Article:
Indian Party here includes Registered Partnership Firm, companies (a partner is also eligible to hold shares for and on behalf of the firm of JV/WOS. The funding must be entirely made by a Firm, and the law of the host country permits the same. RBI must notify a body created under the Act of Parliament or any entity.

  • There is no investment limit. The investment is made out of funds in an EEFC A/C or out of funds that are raised through ADRs or GDRs.
  • In many other cases, the financial commitment in JV or WOS must be up to USD 1 billion and 4000% of net worth of the Indian party.
  • Also, the networth that is prescribed by the host country shall be applied.
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2. By Resident Individuals

  • A person resident in India can make Direct Investment in Foreign securities without any prior approval of RBI as per the Liberalized Remittance Scheme up to USD 125,000.
  • In addition to the factors mentioned above, they are also given special permission to purchase or acquire equity or CCPS of a Foreign Company, if acquired.
  • According to the ADR/GDR, the linked stock option scheme available for employee or director of the Indian company but that too within the prescribed limits (USD 50,000 in block of 5 years).
  • To purchase the shares up to 5% of the paid-up capital of JV/WOS overseas by the employees or directors of the Indian Company engaged in software (up to USD 10,000 in a block of 5 years).
  • To become a director to purchase the minimum qualification shares up to 1% of the paid-up capital of JV/WOS overseas.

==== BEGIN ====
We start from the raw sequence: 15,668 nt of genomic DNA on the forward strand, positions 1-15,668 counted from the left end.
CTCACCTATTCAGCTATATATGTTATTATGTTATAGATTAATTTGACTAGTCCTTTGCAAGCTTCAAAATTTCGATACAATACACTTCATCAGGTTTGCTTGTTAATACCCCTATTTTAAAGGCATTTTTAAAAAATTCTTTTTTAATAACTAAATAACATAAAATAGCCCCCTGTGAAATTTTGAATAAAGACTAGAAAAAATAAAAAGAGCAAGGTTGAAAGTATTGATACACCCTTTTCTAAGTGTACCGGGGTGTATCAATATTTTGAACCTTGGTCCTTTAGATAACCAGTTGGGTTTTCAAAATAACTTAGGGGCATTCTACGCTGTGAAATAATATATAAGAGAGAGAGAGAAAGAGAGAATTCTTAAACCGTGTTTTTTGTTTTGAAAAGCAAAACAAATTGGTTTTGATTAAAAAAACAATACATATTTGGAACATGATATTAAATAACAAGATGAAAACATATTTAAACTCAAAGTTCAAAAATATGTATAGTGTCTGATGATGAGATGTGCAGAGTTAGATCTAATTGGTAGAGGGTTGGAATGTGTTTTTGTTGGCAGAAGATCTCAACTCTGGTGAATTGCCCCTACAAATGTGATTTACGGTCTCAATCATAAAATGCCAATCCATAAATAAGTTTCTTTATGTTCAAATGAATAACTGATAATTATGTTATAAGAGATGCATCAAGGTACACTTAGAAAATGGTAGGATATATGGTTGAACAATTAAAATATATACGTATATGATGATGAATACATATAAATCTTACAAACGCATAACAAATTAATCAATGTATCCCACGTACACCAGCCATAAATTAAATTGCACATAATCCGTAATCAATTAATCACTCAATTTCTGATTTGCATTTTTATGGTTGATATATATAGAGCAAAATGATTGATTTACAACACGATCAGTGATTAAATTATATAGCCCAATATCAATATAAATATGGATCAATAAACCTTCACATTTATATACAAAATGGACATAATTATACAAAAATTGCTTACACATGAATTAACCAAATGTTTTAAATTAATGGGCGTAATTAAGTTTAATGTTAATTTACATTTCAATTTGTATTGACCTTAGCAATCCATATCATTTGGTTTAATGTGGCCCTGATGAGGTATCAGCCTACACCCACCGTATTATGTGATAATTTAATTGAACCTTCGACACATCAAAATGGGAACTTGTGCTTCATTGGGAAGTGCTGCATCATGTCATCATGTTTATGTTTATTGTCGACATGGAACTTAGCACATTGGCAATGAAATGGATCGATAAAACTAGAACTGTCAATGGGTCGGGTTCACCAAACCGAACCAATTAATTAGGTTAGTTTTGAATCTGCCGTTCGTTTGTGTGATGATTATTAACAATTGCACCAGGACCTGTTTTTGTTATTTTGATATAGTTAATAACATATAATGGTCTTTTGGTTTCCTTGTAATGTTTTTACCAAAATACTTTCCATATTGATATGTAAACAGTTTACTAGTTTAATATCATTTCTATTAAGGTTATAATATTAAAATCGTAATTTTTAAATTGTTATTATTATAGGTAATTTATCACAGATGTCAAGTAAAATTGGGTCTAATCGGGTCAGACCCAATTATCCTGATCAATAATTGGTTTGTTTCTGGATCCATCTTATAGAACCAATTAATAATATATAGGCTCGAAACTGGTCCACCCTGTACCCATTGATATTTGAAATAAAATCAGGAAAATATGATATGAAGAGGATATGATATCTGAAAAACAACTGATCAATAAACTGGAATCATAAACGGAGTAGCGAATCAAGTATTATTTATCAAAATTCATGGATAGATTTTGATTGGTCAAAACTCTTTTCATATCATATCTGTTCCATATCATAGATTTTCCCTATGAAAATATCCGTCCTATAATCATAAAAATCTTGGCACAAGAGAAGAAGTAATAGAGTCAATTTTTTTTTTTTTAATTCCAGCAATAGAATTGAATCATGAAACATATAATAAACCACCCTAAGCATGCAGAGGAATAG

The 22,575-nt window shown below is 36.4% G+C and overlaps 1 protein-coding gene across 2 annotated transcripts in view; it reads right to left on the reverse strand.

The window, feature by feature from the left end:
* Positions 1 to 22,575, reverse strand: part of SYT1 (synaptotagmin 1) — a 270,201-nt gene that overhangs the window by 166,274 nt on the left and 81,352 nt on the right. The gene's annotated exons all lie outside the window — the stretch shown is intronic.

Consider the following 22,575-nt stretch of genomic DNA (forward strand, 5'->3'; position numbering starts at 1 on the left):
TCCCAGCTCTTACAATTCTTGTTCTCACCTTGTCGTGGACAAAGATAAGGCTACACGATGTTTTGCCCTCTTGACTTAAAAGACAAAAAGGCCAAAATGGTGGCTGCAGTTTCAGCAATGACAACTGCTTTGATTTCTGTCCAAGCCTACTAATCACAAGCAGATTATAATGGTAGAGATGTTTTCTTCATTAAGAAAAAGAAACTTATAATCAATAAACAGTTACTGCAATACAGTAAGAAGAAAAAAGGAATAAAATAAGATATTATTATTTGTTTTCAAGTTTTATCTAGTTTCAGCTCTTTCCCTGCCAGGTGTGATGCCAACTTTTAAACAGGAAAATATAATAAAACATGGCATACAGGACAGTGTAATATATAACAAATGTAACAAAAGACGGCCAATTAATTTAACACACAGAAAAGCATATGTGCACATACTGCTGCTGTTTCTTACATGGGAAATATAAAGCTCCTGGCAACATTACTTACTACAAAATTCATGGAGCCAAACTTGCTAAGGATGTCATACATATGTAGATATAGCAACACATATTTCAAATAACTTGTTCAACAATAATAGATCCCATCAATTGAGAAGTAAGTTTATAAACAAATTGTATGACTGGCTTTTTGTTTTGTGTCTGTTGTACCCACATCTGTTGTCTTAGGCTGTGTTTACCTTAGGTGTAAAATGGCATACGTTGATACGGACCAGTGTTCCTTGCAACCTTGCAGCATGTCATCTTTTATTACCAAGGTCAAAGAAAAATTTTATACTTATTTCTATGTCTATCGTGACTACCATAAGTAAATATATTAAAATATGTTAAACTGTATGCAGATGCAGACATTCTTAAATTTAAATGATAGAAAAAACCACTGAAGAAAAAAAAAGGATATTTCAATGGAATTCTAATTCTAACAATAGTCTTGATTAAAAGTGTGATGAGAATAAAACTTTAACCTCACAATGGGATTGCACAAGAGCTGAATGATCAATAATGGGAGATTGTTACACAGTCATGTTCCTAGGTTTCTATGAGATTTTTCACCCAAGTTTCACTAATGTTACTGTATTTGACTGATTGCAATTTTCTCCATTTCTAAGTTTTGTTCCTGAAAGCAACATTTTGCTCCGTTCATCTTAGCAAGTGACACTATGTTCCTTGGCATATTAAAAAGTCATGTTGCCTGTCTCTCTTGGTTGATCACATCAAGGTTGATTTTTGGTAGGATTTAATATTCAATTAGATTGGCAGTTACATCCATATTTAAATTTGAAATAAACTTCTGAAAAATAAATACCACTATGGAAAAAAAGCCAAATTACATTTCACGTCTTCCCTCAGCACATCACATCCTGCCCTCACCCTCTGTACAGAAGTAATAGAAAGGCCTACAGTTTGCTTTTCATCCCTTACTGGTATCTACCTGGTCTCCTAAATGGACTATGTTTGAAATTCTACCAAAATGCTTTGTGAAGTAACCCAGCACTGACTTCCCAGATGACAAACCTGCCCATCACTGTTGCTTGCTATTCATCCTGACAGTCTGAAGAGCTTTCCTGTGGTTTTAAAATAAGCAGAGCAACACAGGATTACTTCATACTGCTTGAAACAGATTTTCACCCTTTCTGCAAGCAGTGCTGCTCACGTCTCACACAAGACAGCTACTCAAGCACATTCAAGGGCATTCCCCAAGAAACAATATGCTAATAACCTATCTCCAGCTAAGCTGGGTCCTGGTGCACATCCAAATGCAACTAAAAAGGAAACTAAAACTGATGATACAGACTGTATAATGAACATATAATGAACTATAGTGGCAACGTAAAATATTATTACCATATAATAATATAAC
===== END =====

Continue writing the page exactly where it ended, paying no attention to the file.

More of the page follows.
• The Indian individual should not be on the caution list or defaulter list under the investigation of RBI, Credit Information Bureau of India Ltd. (CIBIL), or any other banking or investigation agency.

3. Authorized Dealer

  • The Indian party must route all the transactions relating to the investment in a JB/WOS by way of only one branch of an authorized dealer to be designated by the Indian party.
  • Even if there are more than one investor/ promoters for a particular investment in JV/WOS, they shall in a collective form be regarded as one Indian party. Hence it must route all its transactions through only one branch of the AD Category-I bank.
  • In case if the Indian party wants to change the AD, then it must obtain a NOC from the existing AD and apply for the same.
  • For the purpose of different JV/WOS of one Indian Party, there may be designated ADs.

4. Pricing Guidelines

  • Where the investment made is more than USD 5 million, the share valuation of the company is above USD 5 million, the share valuation of the company has to be done by a Category I Merchant Banker registered with SEBI or an Investment Banker/ Merchant Banker abroad that is registered with the appropriate regulatory authority in the host country.
  • In all the other specified cases, the valuation must be done by CA or CPA.

5. Exception to the Automatic Route

Investment made in Pakistan is under the approval route.

6. After Reporting Form ODI

A unique identification number (UIN) is generated automatically and instantaneously for the particular JV/WOS. This can be made only after the allotment of the UIN. Also, it must be reported in Form ODI within 30 days from the transaction.

 Approval Route

Investment proposals that are not covered under the specified Automatic Route and are not prohibited under the Approval route  require prior approval of the RBI[1].  The Form ODI must be duly filled in with all the necessary documents as well as the pricing guidelines in the same way as mentioned above. All the trusts and registered societies engaged in a specific sector are allowed to invest overseas in the same sector with approval from RBI.